There is an undeniable pattern in the Old Testament: 1. God's people rebel and reject their covenant; 2. God delivers them over to their enemies; 3. The people are struck with remorse and decide to repent, calling out to God for help; 4. God hears His people and remembers His covenant with them and rescues them; 5. God's people prosper and become complacent, soon beginning the cycle all over again.
But Psalm 44 sticks out as a sharp reminder that this pattern does not always apply.
The problem in Psalm 44 is that the people are experiencing God's absence - without having first rebelled against Him. Admittedly, this is self-reported data, as the Psalmist argues the case for the people. He begins by remembering God's deeds of old, recounted by their ancestors - how God fought on behalf of the people and won the Promised Land for them. Yet this account doesn't square with the current experiences of God's people. Instead of finding Him present with them, fighting their battles and leading them into victory, they are instead being defeated by their enemies and suffering great loss (being like "sheep for the slaughter" vs. 11 and 22). They cannot attribute this to any failing or falling on their part, so the Psalmist wants to know: Why? "Why do you sleep, O Lord? Why do you hide your face? Why do you forget our affliction and oppression?" (vs. 23 and 24)
Have you ever been there? Have you ever felt lost and rejected by God - even though there was no presenting sin or fault on your part to explain why?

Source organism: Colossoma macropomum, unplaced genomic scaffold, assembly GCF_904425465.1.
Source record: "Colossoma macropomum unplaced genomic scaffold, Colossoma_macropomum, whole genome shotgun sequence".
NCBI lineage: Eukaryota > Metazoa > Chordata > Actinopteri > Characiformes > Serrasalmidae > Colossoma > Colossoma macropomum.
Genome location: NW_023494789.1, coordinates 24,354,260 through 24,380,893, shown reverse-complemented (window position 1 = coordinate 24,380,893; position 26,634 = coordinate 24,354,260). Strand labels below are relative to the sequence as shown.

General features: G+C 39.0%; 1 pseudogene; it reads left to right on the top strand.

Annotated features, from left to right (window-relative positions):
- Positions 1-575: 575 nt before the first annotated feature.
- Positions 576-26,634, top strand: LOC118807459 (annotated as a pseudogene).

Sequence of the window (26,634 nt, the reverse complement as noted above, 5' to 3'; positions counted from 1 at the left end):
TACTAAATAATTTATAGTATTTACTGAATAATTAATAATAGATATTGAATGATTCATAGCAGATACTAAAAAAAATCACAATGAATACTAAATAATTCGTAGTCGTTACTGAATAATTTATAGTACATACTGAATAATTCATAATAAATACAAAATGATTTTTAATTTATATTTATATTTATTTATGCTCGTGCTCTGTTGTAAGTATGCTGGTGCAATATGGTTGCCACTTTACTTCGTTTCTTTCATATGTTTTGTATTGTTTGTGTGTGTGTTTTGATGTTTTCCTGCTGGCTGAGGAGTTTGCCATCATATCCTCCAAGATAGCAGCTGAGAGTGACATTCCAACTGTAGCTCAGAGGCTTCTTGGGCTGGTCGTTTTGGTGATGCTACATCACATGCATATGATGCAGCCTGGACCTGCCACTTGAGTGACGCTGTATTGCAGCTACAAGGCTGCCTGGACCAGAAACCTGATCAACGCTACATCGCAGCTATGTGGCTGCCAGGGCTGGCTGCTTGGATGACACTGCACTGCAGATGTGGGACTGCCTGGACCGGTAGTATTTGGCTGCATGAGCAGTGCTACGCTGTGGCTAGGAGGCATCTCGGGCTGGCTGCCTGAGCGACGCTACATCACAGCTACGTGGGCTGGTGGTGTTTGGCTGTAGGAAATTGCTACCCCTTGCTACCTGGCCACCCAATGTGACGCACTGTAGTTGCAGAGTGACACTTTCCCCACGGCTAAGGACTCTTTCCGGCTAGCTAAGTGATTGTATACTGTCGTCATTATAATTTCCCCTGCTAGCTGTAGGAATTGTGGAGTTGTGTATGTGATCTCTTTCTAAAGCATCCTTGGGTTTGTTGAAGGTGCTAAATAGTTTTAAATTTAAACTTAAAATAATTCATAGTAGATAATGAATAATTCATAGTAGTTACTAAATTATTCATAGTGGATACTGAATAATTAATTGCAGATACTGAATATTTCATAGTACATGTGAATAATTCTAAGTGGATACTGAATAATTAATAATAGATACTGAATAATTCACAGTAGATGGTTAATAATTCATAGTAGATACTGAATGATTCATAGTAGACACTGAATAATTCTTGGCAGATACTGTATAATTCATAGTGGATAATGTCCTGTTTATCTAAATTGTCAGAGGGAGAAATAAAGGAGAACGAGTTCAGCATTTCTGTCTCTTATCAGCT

I remember a time in my life when I experienced those feelings. It was 20 years ago. I was 24 years old, fresh and green in the ministry, and leading a mission trip of 40 people (youth and adults) to help with flood relief efforts in Iowa. Sadly, everything that could go wrong on this trip did go wrong. I'll spare you the gory details, but suffice it to say that it was a very demoralizing, isolating experience. At the end of the week on a mission trip, I felt let down and abandoned by God. It was a very disconcerting feeling - after all, weren't we out there for Him, serving Him? How come we had shown up, and He hadn't?
As I processed that trip in the weeks that followed, I realized that sometimes God calls us to walk a harder path. Just because we are Christians doesn't mean we won't face obstacles and difficulties. And sometimes those obstacles and difficulties may even include an experience of God's absence for a time. This has sometimes been called "a dark night of the soul." Even Mother Theresa (Mother Theresa!) reportedly struggled with this feeling of God's absence for decades.
Is this a test of faith? Is this a way to grow God's children into maturity? Is this a result of still living in a fallen, sinful world? I'm not sure I have the answers to "why?" but I feel that we must be prepared to live a righteous life for God - whether or not the blessings follow.